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Incidents of remittance fraud committed through postal services, including registered mail, rose by 2 1/2 times last year to 482, up from 189 incidents in 2004, according to the National Police Agency.

The NPA said it was able to confirm the means of transfer in 17,306 cases of remittance fraud last year. Postal services are becoming an increasingly popular way of sending money, and the agency warned that scams involving cash transfers using methods other than regular bank accounts are likely to continue rising.

Experts suspect the surge in swindles conducted through the post may be due to stricter rules on customer identification and record-keeping at financial institutions, and measures to prevent fraud in deposit accounts. The legal changes, which took effect in December 2004 and include a ban on the sale of bank accounts, may have made traditional types of fraud more difficult.

The NPA has discovered about 160 post office boxes around the country used by fraudsters to collect money. It reported the information to Japan Post last month to prevent further illegal acts. With this information, Japan Post has prevented two cases of postal fraud so far, police said.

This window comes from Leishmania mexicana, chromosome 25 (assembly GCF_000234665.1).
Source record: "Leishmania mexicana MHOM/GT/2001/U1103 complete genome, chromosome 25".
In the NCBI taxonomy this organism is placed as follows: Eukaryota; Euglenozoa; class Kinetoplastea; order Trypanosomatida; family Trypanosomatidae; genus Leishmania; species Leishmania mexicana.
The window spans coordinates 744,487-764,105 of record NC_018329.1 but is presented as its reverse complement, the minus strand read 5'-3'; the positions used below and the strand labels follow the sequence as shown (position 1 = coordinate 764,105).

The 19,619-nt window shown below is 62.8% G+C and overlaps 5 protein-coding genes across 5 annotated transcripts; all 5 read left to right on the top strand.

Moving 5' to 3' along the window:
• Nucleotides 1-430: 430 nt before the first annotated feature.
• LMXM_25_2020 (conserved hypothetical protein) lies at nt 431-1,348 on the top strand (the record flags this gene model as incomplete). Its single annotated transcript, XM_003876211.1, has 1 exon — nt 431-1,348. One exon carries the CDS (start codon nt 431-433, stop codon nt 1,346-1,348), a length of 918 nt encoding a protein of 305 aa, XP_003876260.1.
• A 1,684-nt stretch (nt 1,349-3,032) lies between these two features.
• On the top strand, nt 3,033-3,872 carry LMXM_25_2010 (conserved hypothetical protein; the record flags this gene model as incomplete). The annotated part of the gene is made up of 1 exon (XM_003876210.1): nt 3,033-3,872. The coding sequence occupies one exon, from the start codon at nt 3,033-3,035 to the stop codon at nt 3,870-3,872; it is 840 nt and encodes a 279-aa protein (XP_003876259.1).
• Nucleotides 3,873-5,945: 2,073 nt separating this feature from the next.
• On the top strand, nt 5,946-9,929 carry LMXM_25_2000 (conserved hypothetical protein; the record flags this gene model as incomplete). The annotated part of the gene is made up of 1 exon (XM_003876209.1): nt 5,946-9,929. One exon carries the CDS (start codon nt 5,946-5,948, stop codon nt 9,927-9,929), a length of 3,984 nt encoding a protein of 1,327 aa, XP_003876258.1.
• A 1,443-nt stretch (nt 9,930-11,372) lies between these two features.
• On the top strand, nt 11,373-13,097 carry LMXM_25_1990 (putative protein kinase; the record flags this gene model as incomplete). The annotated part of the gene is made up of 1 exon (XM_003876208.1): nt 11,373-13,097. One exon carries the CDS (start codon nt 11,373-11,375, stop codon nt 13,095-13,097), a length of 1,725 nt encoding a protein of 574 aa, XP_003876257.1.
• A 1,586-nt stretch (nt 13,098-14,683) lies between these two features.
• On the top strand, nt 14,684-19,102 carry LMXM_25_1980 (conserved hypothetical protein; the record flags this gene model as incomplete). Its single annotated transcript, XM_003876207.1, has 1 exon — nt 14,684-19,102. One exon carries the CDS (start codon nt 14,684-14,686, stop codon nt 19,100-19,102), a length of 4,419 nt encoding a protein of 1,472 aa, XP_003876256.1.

Last month, postal workers in the city of Osaka halted a fraudulent transaction in which a Hiroshima man nearly sent 800,000 yen to Osaka as a deposit for a nonexistent loan. Post office staff noticed that the post office box specified for the transaction was on the NPA list and urged the sender to contact police.

A man in Aomori Prefecture sent 100,000 yen to a post office box by registered mail, but a postal worker in Tokyo recognized the suspicious address and prevented the swindle.

Net wire transfers are also a favorite method of fraudsters, and Japan Post has tightened rules to prevent payments to suspicious addresses.